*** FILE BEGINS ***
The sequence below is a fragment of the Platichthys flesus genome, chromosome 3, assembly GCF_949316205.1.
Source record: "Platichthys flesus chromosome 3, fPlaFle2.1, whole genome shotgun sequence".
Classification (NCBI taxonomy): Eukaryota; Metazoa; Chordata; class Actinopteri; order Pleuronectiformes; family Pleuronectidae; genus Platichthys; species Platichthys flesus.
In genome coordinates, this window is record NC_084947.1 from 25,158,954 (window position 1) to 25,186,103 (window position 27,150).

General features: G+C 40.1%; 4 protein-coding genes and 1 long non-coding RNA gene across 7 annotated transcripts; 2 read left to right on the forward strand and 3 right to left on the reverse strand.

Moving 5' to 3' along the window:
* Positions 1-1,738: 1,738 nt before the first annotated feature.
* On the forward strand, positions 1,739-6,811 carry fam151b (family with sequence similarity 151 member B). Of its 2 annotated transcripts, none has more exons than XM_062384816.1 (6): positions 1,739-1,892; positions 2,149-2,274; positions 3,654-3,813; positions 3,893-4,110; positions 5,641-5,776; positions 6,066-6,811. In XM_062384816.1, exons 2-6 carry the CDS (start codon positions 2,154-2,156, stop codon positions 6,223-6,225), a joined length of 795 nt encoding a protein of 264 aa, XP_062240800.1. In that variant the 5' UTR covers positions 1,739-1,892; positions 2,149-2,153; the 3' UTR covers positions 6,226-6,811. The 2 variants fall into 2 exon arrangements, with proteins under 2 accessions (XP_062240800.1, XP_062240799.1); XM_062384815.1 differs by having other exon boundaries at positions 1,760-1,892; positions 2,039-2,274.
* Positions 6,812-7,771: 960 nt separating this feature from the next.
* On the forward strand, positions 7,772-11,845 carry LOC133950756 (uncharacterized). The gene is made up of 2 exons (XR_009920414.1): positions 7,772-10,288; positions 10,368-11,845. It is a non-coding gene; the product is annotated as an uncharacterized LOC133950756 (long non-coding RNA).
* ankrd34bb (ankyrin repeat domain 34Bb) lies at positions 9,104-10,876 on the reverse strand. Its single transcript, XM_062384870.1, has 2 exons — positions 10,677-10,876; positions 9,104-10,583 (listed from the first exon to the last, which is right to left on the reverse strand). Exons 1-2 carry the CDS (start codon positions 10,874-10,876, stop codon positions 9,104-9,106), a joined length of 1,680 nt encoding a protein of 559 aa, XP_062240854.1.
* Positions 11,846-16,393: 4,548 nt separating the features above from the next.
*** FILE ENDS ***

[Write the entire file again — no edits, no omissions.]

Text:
The sequence below is a fragment of the Platichthys flesus genome, chromosome 3, assembly GCF_949316205.1.
Source record: "Platichthys flesus chromosome 3, fPlaFle2.1, whole genome shotgun sequence".
Classification (NCBI taxonomy): Eukaryota; Metazoa; Chordata; class Actinopteri; order Pleuronectiformes; family Pleuronectidae; genus Platichthys; species Platichthys flesus.
In genome coordinates, this window is record NC_084947.1 from 25,158,954 (window position 1) to 25,186,103 (window position 27,150).

General features: G+C 40.1%; 4 protein-coding genes and 1 long non-coding RNA gene across 7 annotated transcripts; 2 read left to right on the forward strand and 3 right to left on the reverse strand.

Moving 5' to 3' along the window:
* Positions 1-1,738: 1,738 nt before the first annotated feature.
* On the forward strand, positions 1,739-6,811 carry fam151b (family with sequence similarity 151 member B). Of its 2 annotated transcripts, none has more exons than XM_062384816.1 (6): positions 1,739-1,892; positions 2,149-2,274; positions 3,654-3,813; positions 3,893-4,110; positions 5,641-5,776; positions 6,066-6,811. In XM_062384816.1, exons 2-6 carry the CDS (start codon positions 2,154-2,156, stop codon positions 6,223-6,225), a joined length of 795 nt encoding a protein of 264 aa, XP_062240800.1. In that variant the 5' UTR covers positions 1,739-1,892; positions 2,149-2,153; the 3' UTR covers positions 6,226-6,811. The 2 variants fall into 2 exon arrangements, with proteins under 2 accessions (XP_062240800.1, XP_062240799.1); XM_062384815.1 differs by having other exon boundaries at positions 1,760-1,892; positions 2,039-2,274.
* Positions 6,812-7,771: 960 nt separating this feature from the next.
* On the forward strand, positions 7,772-11,845 carry LOC133950756 (uncharacterized). The gene is made up of 2 exons (XR_009920414.1): positions 7,772-10,288; positions 10,368-11,845. It is a non-coding gene; the product is annotated as an uncharacterized LOC133950756 (long non-coding RNA).
* ankrd34bb (ankyrin repeat domain 34Bb) lies at positions 9,104-10,876 on the reverse strand. Its single transcript, XM_062384870.1, has 2 exons — positions 10,677-10,876; positions 9,104-10,583 (listed from the first exon to the last, which is right to left on the reverse strand). Exons 1-2 carry the CDS (start codon positions 10,874-10,876, stop codon positions 9,104-9,106), a joined length of 1,680 nt encoding a protein of 559 aa, XP_062240854.1.
* Positions 11,846-16,393: 4,548 nt separating the features above from the next.